The moa were nine species (in six genera) of flightless birds endemic to New Zealand. The two largest species, Dinornis robustus and Dinornis novaezelandiae, reached about 3.6 m (12 ft) in height with neck outstretched, and weighed about 230 kg (510 lb). When Polynesians settled New Zealand around CE 1280, the moa population was about 58,000.
Moa belong to the order Dinornithiformes, traditionally placed in the ratite group. However, their closest relatives have been found by genetic studies to be the flighted South American tinamous, once considered to be a sister group to ratites. The nine species of moa were the only wingless birds lacking even the vestigial wings which all other ratites have. They were the dominant herbivores in New Zealand's forest, shrubland and subalpine ecosystems for thousands of years, and until the arrival of the Māori were hunted only by the Haast's eagle. The moa went extinct around CE 1300 - CE 1440 ± 20 years, primarily due to overhunting by Māori.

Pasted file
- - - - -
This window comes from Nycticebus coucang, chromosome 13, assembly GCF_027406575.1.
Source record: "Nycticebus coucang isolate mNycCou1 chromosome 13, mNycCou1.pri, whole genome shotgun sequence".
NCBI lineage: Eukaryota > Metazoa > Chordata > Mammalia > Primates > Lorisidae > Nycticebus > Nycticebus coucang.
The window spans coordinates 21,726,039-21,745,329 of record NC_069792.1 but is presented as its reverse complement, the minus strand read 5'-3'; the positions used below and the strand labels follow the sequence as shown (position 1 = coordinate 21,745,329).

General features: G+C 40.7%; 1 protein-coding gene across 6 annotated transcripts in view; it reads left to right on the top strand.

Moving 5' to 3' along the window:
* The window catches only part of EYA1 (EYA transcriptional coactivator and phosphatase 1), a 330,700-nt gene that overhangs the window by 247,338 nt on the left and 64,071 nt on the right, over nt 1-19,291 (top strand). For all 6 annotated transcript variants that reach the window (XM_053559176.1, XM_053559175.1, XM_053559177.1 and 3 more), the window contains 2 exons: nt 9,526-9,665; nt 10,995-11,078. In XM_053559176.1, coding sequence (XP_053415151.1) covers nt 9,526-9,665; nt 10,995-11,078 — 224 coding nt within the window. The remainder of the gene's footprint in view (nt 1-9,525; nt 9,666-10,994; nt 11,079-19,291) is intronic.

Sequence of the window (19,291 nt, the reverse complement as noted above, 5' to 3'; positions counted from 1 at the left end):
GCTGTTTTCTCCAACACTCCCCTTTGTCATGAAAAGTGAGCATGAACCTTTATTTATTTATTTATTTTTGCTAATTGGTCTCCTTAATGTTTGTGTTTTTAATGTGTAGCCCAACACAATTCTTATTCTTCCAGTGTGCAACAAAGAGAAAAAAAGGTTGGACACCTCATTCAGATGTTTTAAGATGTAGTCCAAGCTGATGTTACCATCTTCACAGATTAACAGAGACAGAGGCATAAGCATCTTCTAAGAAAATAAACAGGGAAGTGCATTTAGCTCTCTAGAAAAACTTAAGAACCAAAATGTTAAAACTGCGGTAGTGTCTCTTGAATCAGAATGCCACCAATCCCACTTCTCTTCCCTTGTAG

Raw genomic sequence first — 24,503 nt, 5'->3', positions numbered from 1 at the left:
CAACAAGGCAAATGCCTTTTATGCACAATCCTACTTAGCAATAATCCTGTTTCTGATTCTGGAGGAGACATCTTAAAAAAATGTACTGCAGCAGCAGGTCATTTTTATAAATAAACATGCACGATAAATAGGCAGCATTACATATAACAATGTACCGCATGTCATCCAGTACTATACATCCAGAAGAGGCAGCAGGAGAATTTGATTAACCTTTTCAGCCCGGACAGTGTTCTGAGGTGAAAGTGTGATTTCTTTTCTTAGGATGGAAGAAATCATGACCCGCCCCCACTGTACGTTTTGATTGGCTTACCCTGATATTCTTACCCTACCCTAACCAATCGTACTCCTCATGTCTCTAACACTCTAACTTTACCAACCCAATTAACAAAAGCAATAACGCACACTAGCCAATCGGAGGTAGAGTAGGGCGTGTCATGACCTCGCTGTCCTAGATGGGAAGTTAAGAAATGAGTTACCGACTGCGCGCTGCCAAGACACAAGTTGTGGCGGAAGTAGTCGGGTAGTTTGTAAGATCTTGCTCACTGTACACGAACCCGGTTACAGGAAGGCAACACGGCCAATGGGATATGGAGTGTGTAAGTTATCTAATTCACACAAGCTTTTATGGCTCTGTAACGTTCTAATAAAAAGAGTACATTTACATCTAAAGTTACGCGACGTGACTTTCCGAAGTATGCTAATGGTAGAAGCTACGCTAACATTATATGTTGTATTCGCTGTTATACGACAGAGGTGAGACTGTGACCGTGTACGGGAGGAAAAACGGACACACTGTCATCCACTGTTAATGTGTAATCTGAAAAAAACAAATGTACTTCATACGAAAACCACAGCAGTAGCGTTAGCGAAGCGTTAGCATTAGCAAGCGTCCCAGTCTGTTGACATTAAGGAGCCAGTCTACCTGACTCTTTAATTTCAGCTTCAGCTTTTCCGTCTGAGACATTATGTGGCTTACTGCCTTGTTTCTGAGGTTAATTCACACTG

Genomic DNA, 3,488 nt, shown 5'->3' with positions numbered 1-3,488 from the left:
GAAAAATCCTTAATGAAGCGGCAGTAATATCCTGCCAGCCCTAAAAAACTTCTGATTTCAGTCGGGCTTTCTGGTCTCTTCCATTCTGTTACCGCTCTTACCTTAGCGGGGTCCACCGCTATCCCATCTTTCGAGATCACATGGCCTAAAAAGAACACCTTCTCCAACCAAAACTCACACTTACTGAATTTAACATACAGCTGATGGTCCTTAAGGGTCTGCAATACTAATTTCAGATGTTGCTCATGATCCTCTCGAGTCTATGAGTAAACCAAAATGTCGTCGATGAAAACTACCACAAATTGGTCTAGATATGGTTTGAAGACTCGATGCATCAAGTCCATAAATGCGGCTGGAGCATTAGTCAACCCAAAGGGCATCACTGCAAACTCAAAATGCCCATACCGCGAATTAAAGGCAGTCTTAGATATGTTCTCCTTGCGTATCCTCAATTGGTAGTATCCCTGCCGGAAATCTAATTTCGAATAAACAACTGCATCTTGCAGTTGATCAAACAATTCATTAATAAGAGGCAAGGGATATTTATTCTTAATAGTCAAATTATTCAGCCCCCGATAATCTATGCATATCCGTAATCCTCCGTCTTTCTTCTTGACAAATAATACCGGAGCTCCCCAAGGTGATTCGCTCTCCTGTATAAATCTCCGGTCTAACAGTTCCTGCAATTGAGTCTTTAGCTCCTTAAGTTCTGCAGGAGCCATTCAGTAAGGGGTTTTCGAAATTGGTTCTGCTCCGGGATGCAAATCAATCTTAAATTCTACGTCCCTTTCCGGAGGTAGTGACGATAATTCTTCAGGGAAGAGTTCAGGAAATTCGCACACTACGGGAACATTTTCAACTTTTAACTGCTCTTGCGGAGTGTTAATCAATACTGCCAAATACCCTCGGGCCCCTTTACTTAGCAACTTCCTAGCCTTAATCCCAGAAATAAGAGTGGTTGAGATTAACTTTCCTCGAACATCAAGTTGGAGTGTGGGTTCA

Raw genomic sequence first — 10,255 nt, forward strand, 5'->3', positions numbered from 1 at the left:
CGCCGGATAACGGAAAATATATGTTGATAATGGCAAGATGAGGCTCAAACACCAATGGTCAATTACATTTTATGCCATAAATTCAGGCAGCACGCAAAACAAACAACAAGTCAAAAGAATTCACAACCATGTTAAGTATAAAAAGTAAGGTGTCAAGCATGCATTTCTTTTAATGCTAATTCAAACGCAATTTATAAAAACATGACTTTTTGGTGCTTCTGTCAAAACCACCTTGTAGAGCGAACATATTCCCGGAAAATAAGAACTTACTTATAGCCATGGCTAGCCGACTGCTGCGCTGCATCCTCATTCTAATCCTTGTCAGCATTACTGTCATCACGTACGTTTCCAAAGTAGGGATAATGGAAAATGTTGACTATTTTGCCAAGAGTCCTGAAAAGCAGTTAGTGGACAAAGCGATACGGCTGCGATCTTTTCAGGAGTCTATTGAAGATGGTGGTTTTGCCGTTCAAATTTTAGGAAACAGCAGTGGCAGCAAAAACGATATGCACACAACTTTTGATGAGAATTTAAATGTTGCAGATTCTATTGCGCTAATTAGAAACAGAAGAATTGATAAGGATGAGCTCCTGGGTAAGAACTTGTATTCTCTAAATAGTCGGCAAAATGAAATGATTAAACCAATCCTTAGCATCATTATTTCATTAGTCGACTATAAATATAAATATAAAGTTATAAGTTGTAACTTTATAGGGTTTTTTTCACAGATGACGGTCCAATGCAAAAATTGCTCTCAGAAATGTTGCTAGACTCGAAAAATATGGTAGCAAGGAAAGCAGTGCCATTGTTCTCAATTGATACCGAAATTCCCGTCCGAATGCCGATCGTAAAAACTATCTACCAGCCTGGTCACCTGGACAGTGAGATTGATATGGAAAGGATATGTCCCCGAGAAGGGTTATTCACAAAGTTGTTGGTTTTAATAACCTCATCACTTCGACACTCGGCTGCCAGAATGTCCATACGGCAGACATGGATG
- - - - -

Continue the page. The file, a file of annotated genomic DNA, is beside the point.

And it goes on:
Although moa skeletons were traditionally reconstructed in an upright position to create impressive height, analysis of their vertebral articulation indicates that they probably carried their heads forward, in the manner of a kiwi. The spine was attached to the rear of the head rather than the base, indicating the horizontal alignment. This would have allowed them to graze on low-elevation vegetation, while being able to lift their heads and browse trees when necessary. This has resulted in a reconsideration of the height of larger moa.
Although there is no surviving record of what sounds moa made, some idea of their calls can be gained from fossil evidence. The trachea of moa were supported by many small rings of bone known as tracheal rings. Excavation of these rings from articulated skeletons has shown that at least two moa genera (Euryapteryx and emus) exhibited tracheal elongation, that is, their trachea were up to 1 metre (3 ft) long and formed a large loop within the body cavity. These are the only ratites known to exhibit this feature, which is also present in several other bird groups including swans, cranes, and guinea fowl. The feature is associated with deep, resonant vocalizations that can travel long distances.
In The Land Before Time
A moa briefly appears in the The Land Before Time Animated Moviebook's Swamp Bubble Spelling Bee minigame, during a presentation of the word "Bird".